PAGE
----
Nathan and Keith
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I've told Keith Perks that he has a "good eye".
As a photographer he's unobtrusive and empathetic. You might not even know he's there.
There's no meanness in him. Even his grittiest work is life affirming. There's always light there. There's always a certain nobility in the eyes of even the hardest faces he captures. I sensed that the guy behind these images had what my father termed "the sizzle". That little bit of extra that turns good into great.
We finally met a few years back, and have stayed in touch since. My instincts were correct.
He can inhabit the world of a 100 year old man, or that of a little boy. He doesn't judge. He adapts.
So when first meeting the 2 year old Nathan Gray, the little boy showed him his "boo boo", a large scar across his abdomen. Keith immediately got down on the ground and showed the boy his own cancer surgery scar on his leg. There they were. On the same level. Ageless. Two veterans. Sharing war stories.
There was nothing forced about it. This wasn't some mentor or big brother thing. Their bond was as friends, and since Nathan was always wise beyond his years, and Keith was filled with child-like wonder, they decided to meet in the middle. Chaos often ensued.
The good kind. Nerf wars and squirt gun fights, which Keith inevitably lost, because Nathan's brother and sister often joined in and tipped the scales. Keith asked for no quarter, and received none. He was one of the gang.
When Nathan's cancer returned, his parents asked Keith to take some family pictures. The day after the shoot, Nathan would start chemo again. He would lose his hair. Nathan had movie star hair. Golden locks. Keith? Not so much.......
Cancer sucks. It really does. It’s like a goddamn WW2 U-boat.
Keith became the family's unofficial photographer, documenting things like first holy communions and community parades in support of Nathan and his family. Sometimes Nathan preferred his "friend" and not his "cameraman" though, and Keith would put the camera away and start filling up the water balloons. At times like these it was hard to tell who was having the most fun.
We all watched this extraordinary friendship develop through the lens of social media, which means we didn't get the half of it. Keith and Nathan's connection was visceral. I suspect it was the type that could share a room without words. If there is such a thing as a soul, maybe these two broke off pieces of their own, and shared them with each other, like bread. I have no doubt whatsoever that if Keith could have traded places with Nathan, he would have. And I have no doubt that Nathan would have said "NO"!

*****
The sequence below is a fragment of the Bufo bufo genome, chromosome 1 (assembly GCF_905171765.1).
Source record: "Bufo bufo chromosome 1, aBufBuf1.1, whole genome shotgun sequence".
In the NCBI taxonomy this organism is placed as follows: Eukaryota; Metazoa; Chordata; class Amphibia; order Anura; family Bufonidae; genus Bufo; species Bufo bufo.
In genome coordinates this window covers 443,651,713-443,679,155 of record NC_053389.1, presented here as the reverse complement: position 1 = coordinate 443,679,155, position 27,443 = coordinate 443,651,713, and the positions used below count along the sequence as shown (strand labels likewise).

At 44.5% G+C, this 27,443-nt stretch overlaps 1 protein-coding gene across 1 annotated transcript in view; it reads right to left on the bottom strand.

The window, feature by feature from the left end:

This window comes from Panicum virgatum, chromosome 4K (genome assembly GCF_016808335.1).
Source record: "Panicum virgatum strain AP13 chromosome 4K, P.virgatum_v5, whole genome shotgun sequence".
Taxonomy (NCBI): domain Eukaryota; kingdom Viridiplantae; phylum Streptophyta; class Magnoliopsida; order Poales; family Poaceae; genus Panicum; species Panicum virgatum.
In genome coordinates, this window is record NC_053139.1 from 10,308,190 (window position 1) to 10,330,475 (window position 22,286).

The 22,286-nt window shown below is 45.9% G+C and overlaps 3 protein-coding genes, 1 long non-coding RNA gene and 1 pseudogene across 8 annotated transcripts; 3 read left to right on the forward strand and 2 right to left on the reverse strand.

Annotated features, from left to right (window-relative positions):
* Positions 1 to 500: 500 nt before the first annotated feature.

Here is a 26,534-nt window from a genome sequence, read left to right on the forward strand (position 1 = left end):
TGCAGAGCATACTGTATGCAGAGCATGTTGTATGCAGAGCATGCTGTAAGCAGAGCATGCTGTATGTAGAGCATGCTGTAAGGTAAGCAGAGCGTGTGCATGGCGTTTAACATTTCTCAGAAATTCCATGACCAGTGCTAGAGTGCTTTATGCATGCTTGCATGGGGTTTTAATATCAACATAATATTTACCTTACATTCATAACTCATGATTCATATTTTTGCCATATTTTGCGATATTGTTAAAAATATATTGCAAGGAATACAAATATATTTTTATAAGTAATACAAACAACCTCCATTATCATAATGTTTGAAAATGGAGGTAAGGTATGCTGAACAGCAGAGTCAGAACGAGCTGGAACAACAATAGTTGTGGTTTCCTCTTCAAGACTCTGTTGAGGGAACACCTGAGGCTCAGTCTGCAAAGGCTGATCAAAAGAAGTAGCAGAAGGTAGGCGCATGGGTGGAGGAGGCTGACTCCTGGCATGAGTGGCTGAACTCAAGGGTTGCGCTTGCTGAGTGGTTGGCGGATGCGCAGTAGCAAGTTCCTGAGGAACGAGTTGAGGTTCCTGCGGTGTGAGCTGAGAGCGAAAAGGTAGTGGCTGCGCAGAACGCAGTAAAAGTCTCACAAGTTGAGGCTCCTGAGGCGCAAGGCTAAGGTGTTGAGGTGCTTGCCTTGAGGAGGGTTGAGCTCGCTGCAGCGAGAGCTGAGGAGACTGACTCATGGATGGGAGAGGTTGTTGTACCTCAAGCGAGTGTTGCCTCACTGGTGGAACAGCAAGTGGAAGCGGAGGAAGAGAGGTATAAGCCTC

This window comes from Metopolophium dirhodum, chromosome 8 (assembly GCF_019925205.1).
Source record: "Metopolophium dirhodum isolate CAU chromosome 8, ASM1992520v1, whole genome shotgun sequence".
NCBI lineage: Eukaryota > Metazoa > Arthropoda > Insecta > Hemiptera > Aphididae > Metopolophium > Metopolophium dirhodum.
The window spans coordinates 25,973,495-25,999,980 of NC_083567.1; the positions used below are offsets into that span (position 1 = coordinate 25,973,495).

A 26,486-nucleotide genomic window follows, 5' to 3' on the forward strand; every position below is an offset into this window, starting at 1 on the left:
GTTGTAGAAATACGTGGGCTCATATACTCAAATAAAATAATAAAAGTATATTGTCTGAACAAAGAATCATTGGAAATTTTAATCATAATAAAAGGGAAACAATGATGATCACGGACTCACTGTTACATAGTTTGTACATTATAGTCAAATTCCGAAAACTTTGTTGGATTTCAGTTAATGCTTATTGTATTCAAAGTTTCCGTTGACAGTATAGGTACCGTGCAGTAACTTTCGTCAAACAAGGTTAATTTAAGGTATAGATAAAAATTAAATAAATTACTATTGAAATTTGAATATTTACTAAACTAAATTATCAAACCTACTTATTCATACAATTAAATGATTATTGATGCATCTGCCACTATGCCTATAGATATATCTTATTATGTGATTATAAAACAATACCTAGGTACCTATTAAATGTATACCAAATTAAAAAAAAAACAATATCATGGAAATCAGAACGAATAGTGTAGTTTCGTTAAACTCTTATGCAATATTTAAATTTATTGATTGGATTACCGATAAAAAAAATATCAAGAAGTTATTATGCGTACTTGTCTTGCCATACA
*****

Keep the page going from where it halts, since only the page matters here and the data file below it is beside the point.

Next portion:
Nathan's family loved him fiercely. They protected him fiercely. There is a quiet dignity to the Gray family, even in the midst of torrential pain. It’s the sort of thing that makes you proud to be from this place. Nathan was a warrior, and you could clearly see where that toughness came from.
But they allowed Keith in, which is a testament to the kind of family they are. And the type of man Keith is.
In Nathan's last moments, he asked to see his friend one more time. Keith once again knelt down so they could be on the same level. And then Nathan allowed himself to let go.
September is Childhood Cancer Awareness Month. The world should not need a Childhood Cancer Awareness Month. But the world desperately needs more people like Nathan in it. The world desperately needs more friendships like the one Nathan and Keith shared. For that cancer needs to be stomped out. Once and for all. Drive a stake through its fucking heart. This scourge has gone on long enough.
This Friday, September 2nd, Scranton's "First Friday" will feature 4 years of Keith's photographs of Nathan. Four years of an intense friendship, showcasing a little boy's courage I once described as "the kind you hear about in wars". They will be displayed at Bar Pazzo, 131 North Washington Ave in Scranton and will remain on display all month.
To see some of Keith's other work check out his 1120 Studios website.....named after the date of his final cancer treatment. Support he and his work, because he’s been quietly supporting us this entire time.
If at all possible, please give a donation in memory of Nathan to the Memorial Sloan Kettering Cancer Center here...
In a bit...